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What Is a PPD Test and Why Do I Need One?

Tuberculosis, or TB, is one of the world’s leading infectious disease killers – and the bacteria that cause tuberculosis can live in your body for years without symptoms. In the United States, the Centers for Disease Control and Prevention (CDC) estimates that up to 13 million people live with inactive tuberculosis.

Inactive tuberculosis can become active at any time, striking your lungs, kidneys, spine, brain, or any other part of your body. Tuberculosis can be contagious, and Pennsylvania schools, healthcare facilities, and other workplaces require tuberculosis testing.

While blood tests are becoming more popular, the most commonly used test for tuberculosis is a PPD skin test. Keep reading to find out how it works and why it’s important to get one!

How do PPD tests work?

The process for a PPD test is quite simple. Your vybe clinician will inject 0.1 ml of tuberculin purified protein derivative (or PPD) under the top layer of skin on your arm. A bump or small welt will form, which usually goes away in a few hours. Return to vybe within 48-72 hours, and we’ll check the injection site for your reaction to the PPD. That’s it!

(Note: if you do not return within 72 hours, you will need to retake the test.)

Does a PPD test hurt?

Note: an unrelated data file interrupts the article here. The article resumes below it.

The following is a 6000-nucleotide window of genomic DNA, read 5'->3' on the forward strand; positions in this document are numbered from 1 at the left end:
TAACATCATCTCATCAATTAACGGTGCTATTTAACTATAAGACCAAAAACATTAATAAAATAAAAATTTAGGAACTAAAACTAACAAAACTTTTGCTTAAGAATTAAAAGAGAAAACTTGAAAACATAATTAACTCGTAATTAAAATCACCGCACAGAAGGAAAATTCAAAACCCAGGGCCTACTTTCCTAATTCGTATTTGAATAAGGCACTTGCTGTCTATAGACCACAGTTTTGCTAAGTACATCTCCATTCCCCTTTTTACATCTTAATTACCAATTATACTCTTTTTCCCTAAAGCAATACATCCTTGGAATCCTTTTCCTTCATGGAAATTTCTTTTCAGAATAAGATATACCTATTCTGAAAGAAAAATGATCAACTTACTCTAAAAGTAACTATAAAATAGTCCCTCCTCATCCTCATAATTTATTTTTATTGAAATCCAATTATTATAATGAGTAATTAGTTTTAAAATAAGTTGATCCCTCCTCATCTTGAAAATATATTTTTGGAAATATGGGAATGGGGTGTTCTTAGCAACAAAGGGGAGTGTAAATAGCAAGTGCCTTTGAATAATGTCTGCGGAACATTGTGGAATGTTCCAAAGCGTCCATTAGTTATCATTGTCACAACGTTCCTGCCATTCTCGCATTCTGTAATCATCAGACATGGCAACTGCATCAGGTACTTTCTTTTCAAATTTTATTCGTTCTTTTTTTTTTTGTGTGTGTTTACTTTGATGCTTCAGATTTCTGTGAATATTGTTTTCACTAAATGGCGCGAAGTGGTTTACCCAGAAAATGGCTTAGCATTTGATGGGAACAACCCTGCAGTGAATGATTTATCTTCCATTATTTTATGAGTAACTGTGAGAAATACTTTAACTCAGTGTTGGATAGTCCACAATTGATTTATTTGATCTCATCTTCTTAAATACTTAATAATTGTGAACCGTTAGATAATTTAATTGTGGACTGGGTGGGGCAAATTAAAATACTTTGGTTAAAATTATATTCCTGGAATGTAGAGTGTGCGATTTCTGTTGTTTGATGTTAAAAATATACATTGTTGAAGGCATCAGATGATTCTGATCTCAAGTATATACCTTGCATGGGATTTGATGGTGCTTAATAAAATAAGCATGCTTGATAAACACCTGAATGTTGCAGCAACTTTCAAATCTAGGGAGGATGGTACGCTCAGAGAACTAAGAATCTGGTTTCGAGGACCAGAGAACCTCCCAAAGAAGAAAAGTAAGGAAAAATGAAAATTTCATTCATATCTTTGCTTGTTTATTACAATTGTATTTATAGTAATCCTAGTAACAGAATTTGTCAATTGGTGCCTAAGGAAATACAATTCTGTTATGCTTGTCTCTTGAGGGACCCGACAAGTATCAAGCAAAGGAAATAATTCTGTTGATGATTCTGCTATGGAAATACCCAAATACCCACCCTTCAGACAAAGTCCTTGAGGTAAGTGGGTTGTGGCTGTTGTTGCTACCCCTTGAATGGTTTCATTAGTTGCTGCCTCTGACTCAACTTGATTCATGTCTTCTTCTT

No, although you might feel a slight pinch or sting during the injection. There’s a very small risk of severe redness and swelling on your arm, especially if you’ve had a positive PPD test in the past and are testing in the same area again.

How often do you need a PPD test?

We recommend getting a TB test every three years unless you’ve had potential exposure or are involved in high-risk activity—in which case getting retested should be sooner. Ask your vybe clinician for further guidance.

Healthcare workers, correctional facility employees, and those that work with the homeless should get tested multiple times throughout the year.

What does a negative PPD test mean?

A negative result usually means that you have not been infected with the bacteria that cause tuberculosis.

What does a negative PPD test look like?

After 48-72 hours, the area where you received the PPD injection is not swollen or only slightly swollen. However, the CDC confirms the measurements are different for high-risk groups.

For example, someone who is immuno-suppressed, has HIV, or recently came into contact with an infected person cannot have swelling greater than 5 mm. Infants and children or people who live or work in places where tuberculosis infection is more likely cannot exceed 10 mm.

What does a positive PPD test mean?

 A positive result usually means that you are infected with tuberculosis bacteria. Your vybe clinician will do additional testing to find out if you have inactive or active tuberculosis.

What does a positive PPD test look like?

In people with no known risk of tuberculosis, 15 mm or more of swelling at the injection site indicates a positive test.

Who should get a PPD test vs. a blood test?

You may prefer a blood test if you don’t want to come back in 48-72 hours to assess your reaction to the PPD injection. People who have already received a tuberculosis vaccine should also opt for a blood test.

All vybe urgent care centers offer a skin test (PPD test) and a blood test that can detect inactive tuberculosis in the body:

  • Mantoux tuberculin skin test
  • QuantiFERON®-TB Gold Plus (QFT-Plus) blood test

Where can I get a PPD test?

All vybe urgent care centers offer PPD testing. We’re open seven days a week with extended weekday evening hours, making it easy to get your tuberculosis test of choice done quickly.